Investors within the FAIRR initiative are already engaging with stakeholders on climate risk. Earlier this year, it coordinated a $ 11 trillion global investor engagement with the fast food sector on its climate footprint, asking six leading fast-food chains with a market cap of $260 billion to de-risk their meat and dairy supply chains by setting ambitious targets to reduce their greenhouse gas emissions. Five of those firms announced they have set, or are planning to set science-based targets.
The EU has pledged to cut carbon emissions at least 55% by 2030 compared with 1990 levels and so far it submitted a single NDCs on behalf of its countries. Its member states’ food production system is responsible for 26% of global greenhouse gas emissions, where livestock emissions represent around half of them.
During the 2014-2020 period, the Commission allocated over a quarter of the Common Agricultural Policy (CAP)’s budget to mitigate and adapt to climate change. According to the European Court of Auditors (ECA), the EU budget’s external auditor and independent guardian of the EU’s finances, so far the EU spent half its climate budget on a drive for greener agriculture, but failed to reduce farming emissions. “The EU’s role in mitigating climate change in the agricultural sector is crucial, because the EU sets environmental standards and co-finances most of Member States’ agricultural spending”, said Viorel Ștefan, the member of the European Court of Auditors responsible for their latest report.
Under the current EU rules, each member state decides whether or not its farming sector will contribute to reducing agricultural emissions. The lack of clear and binding national targets is disincentivizing even further climate action from agriculture firms. As EU agricultural funding destined for climate action has not contributed to reducing greenhouse gas emissions, the role of private investors could be crucial.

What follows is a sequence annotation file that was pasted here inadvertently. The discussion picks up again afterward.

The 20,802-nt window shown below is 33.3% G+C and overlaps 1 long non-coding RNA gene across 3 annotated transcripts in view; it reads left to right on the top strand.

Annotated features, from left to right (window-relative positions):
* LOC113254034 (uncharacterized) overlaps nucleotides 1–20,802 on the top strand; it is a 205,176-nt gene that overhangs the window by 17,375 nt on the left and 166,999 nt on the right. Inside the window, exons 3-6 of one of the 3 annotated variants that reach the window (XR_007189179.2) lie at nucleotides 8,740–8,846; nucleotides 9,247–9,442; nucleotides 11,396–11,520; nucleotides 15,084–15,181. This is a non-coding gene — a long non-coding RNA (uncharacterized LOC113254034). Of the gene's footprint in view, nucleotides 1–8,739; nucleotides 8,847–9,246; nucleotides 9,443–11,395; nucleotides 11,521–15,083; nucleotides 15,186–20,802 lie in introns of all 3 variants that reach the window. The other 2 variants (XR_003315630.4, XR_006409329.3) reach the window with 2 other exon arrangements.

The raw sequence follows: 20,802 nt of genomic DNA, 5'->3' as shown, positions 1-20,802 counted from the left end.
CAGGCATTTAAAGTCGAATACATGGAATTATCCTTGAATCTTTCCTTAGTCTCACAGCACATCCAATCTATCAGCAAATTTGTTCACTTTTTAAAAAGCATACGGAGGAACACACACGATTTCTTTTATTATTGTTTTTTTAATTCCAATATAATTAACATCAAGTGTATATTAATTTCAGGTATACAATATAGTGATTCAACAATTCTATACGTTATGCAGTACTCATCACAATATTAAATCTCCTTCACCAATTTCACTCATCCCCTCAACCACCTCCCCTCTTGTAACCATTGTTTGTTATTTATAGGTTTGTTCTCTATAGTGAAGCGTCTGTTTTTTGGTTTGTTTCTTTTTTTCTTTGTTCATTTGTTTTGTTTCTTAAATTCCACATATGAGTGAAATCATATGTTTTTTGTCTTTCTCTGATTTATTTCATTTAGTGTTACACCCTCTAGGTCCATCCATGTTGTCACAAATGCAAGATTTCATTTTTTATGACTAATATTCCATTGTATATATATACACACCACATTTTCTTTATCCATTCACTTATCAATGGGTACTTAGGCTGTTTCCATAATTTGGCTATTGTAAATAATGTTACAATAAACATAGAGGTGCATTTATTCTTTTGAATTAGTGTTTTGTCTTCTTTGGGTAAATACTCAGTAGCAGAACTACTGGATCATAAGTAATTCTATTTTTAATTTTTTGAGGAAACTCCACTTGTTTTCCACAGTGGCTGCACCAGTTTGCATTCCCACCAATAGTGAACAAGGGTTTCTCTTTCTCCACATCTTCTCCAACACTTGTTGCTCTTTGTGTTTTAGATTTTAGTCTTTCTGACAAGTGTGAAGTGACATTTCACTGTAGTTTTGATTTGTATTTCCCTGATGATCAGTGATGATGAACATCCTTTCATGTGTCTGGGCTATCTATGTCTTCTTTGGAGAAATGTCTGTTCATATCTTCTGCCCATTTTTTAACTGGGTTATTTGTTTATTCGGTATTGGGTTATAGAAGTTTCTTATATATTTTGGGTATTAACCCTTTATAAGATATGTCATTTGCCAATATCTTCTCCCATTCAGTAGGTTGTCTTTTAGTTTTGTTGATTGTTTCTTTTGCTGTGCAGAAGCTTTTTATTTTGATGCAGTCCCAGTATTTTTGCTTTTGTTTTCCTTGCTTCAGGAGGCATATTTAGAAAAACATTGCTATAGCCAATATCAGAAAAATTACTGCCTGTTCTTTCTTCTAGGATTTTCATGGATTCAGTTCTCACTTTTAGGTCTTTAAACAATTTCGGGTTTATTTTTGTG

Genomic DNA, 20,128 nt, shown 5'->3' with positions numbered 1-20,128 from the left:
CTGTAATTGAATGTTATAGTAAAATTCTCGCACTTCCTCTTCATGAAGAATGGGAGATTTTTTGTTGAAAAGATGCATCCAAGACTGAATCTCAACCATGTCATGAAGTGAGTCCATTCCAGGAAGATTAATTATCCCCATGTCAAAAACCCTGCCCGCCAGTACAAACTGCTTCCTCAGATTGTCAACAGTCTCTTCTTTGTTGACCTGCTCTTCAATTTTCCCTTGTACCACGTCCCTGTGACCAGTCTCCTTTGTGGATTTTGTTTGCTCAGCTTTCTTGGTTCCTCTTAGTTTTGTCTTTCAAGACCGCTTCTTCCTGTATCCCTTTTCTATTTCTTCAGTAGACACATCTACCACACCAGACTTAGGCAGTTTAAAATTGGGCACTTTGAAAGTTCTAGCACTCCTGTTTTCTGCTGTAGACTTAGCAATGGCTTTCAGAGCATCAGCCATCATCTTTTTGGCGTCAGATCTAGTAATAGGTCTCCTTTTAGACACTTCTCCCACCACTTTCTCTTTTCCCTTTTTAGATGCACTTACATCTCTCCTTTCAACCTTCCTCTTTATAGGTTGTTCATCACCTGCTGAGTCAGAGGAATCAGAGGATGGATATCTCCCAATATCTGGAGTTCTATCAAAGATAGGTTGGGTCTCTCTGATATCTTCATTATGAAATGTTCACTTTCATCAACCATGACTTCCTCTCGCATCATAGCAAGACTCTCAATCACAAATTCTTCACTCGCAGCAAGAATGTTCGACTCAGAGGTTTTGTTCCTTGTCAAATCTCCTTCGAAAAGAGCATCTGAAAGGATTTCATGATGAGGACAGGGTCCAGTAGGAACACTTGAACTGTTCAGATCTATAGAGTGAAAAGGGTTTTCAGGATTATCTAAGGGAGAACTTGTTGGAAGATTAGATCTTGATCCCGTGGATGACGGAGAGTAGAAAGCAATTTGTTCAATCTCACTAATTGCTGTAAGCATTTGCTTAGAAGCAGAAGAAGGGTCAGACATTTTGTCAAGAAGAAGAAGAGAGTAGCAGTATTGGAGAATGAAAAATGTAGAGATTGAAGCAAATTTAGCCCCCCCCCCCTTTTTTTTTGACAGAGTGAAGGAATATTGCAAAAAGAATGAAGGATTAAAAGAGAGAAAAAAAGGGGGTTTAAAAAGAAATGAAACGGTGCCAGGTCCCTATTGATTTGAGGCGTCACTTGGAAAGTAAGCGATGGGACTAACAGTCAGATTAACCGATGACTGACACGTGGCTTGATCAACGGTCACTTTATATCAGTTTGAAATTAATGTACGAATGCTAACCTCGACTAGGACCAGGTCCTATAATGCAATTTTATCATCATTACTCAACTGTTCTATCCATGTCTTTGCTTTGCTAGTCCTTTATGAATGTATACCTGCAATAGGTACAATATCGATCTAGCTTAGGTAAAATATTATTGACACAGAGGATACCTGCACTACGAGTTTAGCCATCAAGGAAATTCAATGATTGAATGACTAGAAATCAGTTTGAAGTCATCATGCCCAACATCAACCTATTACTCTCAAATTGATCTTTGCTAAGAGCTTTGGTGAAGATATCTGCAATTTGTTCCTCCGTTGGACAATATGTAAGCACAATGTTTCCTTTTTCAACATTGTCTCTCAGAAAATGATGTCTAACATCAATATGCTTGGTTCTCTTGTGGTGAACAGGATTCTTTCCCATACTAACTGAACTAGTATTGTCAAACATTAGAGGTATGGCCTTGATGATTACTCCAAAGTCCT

Traditional farming methods and practices are behind the high amount of emissions released by the agricultural sector. Reallocation of investments towards emissions-reducing technologies could sharply cut down row crop emissions and make farm management practices more sustainable.
A recent study from Hi Fidelity Genetics (HFG), a computational crop breeding company, shows that changes in farming practices could cut greenhouse gas emissions by 70%: “Our goal was to show that with the right investments and policies, agriculture could realize its potential to be a leader in attacking the root causes of climate change,” stated Philip Benfey, cofounder of HFG.
The researchers found that optimizing the efficiency of current technologies to reduce the use of nitrogen fertilizer, which is the largest contributor to row crop emissions, could reduce nitrogen application by 36% enabling to achieve a 23% emissions reduction. Replacing current technology with second-generation technologies such as crop genetics, electrical ammonia synthesis, microbial synthesis of nitrogen, and electric farm equipment, could reduce emissions by 41% over the next five years. Conducting a full-system redesign of agricultural practices could reduce emissions by 71% within 15 years.
As the global and regional regulatory landscape moves to accelerate sustainable policies within the whole food system, including lab meat production, clear national targets for the food supply sector could lead to a better managed transition.